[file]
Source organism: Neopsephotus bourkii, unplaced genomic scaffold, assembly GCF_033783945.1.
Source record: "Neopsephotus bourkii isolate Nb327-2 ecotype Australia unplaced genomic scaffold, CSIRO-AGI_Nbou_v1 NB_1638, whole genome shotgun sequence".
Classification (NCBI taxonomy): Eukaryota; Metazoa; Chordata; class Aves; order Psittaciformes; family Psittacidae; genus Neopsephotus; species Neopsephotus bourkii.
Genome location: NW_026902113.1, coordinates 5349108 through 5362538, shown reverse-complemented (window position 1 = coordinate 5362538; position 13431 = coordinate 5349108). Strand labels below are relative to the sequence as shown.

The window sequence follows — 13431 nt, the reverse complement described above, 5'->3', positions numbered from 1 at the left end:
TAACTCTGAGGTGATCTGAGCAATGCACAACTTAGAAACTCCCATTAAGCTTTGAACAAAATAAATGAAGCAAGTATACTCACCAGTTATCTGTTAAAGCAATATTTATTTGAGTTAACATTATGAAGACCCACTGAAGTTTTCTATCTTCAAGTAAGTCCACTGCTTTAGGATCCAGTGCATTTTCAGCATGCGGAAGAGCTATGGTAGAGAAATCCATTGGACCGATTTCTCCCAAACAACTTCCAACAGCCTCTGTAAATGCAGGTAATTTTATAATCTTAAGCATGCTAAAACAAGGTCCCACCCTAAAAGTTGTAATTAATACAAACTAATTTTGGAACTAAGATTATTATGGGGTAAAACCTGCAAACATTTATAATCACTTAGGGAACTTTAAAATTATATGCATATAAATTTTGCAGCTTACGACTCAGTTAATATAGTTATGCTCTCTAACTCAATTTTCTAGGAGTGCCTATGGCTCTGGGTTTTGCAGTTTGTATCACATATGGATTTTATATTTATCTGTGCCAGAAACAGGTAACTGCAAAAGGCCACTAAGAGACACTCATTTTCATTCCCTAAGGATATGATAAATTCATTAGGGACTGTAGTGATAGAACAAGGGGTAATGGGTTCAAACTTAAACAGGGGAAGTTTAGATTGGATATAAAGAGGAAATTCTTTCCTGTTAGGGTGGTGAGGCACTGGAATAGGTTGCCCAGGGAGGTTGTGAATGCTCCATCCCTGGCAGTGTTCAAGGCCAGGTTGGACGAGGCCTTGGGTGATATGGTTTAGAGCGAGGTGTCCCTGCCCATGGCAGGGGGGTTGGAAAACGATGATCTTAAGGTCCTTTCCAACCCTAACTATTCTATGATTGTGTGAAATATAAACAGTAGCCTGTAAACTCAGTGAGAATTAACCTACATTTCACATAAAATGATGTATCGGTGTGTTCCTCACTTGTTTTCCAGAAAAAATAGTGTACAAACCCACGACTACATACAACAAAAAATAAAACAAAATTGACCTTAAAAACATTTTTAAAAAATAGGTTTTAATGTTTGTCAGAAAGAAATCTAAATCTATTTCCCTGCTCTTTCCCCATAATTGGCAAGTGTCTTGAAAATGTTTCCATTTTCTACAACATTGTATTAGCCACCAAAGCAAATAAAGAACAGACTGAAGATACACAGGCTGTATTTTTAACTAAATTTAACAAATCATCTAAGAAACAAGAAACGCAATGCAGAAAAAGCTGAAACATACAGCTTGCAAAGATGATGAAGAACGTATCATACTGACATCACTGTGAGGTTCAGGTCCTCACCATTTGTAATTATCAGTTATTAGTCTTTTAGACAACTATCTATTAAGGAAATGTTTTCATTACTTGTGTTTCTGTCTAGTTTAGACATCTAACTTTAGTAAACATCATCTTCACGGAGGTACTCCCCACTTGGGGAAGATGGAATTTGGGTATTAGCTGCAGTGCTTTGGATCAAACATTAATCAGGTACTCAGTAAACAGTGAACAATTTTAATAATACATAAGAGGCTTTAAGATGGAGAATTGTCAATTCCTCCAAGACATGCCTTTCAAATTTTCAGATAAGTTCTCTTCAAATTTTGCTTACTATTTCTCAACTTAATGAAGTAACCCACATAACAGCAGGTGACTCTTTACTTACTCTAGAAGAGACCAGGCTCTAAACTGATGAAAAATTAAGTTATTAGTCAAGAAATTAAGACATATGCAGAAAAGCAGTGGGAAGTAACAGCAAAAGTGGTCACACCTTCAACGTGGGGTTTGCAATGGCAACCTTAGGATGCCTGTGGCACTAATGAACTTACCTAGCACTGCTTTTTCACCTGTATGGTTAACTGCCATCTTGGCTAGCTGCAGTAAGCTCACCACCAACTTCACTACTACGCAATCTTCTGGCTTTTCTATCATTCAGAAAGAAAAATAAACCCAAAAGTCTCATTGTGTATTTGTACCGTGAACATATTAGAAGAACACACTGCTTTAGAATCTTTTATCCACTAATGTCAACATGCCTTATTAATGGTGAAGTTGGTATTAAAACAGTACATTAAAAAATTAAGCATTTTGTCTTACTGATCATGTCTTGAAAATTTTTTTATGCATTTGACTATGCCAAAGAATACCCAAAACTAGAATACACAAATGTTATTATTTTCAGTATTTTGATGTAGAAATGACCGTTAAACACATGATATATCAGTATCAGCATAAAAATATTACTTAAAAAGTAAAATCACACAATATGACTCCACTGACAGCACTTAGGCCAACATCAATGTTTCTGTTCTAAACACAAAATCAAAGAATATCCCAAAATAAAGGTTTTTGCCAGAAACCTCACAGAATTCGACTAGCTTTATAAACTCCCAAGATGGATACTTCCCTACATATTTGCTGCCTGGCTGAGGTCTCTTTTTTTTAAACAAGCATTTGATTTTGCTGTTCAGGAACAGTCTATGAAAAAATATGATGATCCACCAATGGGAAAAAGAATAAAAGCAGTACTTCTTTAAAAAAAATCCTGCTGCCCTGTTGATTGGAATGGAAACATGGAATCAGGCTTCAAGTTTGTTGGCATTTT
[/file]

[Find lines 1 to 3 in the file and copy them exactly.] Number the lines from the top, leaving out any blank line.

Source organism: Neopsephotus bourkii, unplaced genomic scaffold, assembly GCF_033783945.1.
Source record: "Neopsephotus bourkii isolate Nb327-2 ecotype Australia unplaced genomic scaffold, CSIRO-AGI_Nbou_v1 NB_1638, whole genome shotgun sequence".
Classification (NCBI taxonomy): Eukaryota; Metazoa; Chordata; class Aves; order Psittaciformes; family Psittacidae; genus Neopsephotus; species Neopsephotus bourkii.